"Look! They're Going Into the School!"
By Jennifer Alicea

On Sept. 23, 1957, eight black students entered an all-white high school in Little Rock, Ark. This historic event was captured by Relman Morin, who wrote a detailed eyewitness account of the mob violence during the school integration crisis at Central High School in Little Rock. Morin was a two-time Pulitzer Prize–winning American journalist during the U.S. civil rights movement. He won the prize for his report, which is entitled "Look! They’re Going Into the School!," on the Little Rock school integration crisis. According to John Hohenberg, former Pulitzer Prize official, Morin’s piece was "one of the most remarkable instances of on-the-spot reporting in current American journalism." It covered a turning point in the civil rights movement and the struggle for racial equality in schools. More than 50 years later, it is still worth reading.

Morin was born in Freeport, Ill., on Sept. 11, 1907. He began to take an interest in journalism in high school, and his journalism career started off at the Los Angeles Times at age 15. In 1934, he joined the Associated Press (AP) and became the chief of the AP bureau in Tokyo and a Far East correspondent until the Pearl Harbor attack in 1941. Morin was also a war correspondent stationed in Saigon but was imprisoned by the Japanese on espionage charges for seven months. He received his first Pulitzer Prize in 1951 for his coverage of the Korean War. In 1958, he received the second for his reporting on the Little Rock school integration crisis.

Little Rock was a top story in American journalism during September 1957. On the morning of Sept. 23, 1957, as Morin worked from a glass telephone booth across from Little Rock’s Central High School, the mob turned against the press. Apparently, the mob did not want the press to make them look bad and expose their cruelty toward black people. Morin stated that he witnessed the beatings of a black reporter and three white journalists (two photographers and a reporter) from Life magazine. He feared for his life but bravely remained in the middle of all the hysteria to report his alarming observations. He continued to dictate detailed information, even as his phone booth was rocked back and forth and a white youth tried to knock it over.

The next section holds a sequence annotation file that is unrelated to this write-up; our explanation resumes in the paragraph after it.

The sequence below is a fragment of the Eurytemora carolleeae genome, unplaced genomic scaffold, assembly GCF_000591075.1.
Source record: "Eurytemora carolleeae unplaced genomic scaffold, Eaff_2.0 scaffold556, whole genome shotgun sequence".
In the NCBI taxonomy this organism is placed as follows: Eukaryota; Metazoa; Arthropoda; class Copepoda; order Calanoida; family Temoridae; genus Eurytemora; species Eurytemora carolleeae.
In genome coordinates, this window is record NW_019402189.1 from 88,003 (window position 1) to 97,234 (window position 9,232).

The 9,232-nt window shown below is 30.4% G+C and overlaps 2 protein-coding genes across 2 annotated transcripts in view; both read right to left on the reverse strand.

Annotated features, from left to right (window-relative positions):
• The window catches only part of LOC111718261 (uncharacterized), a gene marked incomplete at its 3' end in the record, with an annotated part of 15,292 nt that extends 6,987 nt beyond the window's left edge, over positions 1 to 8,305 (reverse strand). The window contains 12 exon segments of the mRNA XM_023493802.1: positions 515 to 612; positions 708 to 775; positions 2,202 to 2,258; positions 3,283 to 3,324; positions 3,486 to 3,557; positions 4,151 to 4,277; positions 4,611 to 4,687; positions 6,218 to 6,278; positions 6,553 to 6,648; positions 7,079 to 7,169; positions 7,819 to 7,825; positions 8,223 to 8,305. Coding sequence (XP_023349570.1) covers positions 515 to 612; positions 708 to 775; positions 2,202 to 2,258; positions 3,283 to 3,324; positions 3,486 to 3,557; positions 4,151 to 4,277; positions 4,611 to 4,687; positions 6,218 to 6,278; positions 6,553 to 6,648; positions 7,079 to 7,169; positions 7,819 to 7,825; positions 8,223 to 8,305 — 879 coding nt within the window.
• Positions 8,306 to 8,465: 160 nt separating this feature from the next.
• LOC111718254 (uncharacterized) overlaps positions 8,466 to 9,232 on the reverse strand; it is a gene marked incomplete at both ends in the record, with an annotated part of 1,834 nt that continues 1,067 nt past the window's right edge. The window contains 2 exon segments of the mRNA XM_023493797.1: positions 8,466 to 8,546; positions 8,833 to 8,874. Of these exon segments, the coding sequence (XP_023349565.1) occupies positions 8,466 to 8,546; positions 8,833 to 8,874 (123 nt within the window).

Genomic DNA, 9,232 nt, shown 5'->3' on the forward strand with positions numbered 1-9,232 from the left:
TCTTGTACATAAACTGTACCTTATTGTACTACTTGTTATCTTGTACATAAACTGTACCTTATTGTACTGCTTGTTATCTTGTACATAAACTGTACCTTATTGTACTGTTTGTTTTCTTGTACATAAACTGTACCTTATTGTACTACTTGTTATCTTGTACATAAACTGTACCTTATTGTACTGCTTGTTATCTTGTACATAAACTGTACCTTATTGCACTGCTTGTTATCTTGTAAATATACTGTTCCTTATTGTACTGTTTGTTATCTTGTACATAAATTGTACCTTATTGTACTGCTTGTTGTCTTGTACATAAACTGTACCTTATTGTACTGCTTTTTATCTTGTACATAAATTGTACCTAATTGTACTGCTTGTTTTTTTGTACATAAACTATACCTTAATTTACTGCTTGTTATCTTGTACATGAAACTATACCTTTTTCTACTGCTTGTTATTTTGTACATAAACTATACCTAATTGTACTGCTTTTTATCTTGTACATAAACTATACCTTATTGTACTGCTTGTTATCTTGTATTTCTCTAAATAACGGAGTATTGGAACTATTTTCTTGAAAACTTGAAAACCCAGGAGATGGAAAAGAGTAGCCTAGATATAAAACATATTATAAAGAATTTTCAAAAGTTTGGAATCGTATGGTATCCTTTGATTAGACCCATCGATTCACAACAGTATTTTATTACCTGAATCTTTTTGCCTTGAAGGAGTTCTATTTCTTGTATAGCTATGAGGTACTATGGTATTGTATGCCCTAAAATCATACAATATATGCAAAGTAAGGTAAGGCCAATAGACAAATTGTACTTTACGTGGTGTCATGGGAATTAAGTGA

Morin described the event as a "drama-packed climax of three weeks of integration struggle in Little Rock." The initial date for integration was Sept. 3, the first day of the fall term. The night before, Arkansas Gov. Orval Faubus ringed Central High School with National Guardsmen. Gov. Faubus claimed that he sent for the National Guardsmen because he wanted to protect citizens and property from violent protestors on their way to Little Rock. When one of the black students tried to enter the school on Sept. 2, she was stopped by a Guardsman and harassed by a white mob. John Kirk, author of Beyond Little Rock: The Origins and Legacies of the Central High Crisis, states that the "events raised not only a national but also an international outcry."

The uproar in Little Rock was the product of a policy of "minimal compliance" with integration. According to Kirk, school superintendent Virgil Blossom was the "architect of minimal compliance in Little Rock." Minimal compliance, a way to legally delay and limit school desegregation as long as possible, was a less severe form of massive resistance. As Kirk states, "[It] offered a less harmful way of frustrating the process of school desegregation but that actually wreaked chaos."

Only after negotiations between Gov. Faubus and President Dwight Eisenhower broke down did the president reluctantly federalize the National Guard. After two weeks of negotiation, nine black students were scheduled to enter Central High School with armed federal escorts on Sept. 23, 1957.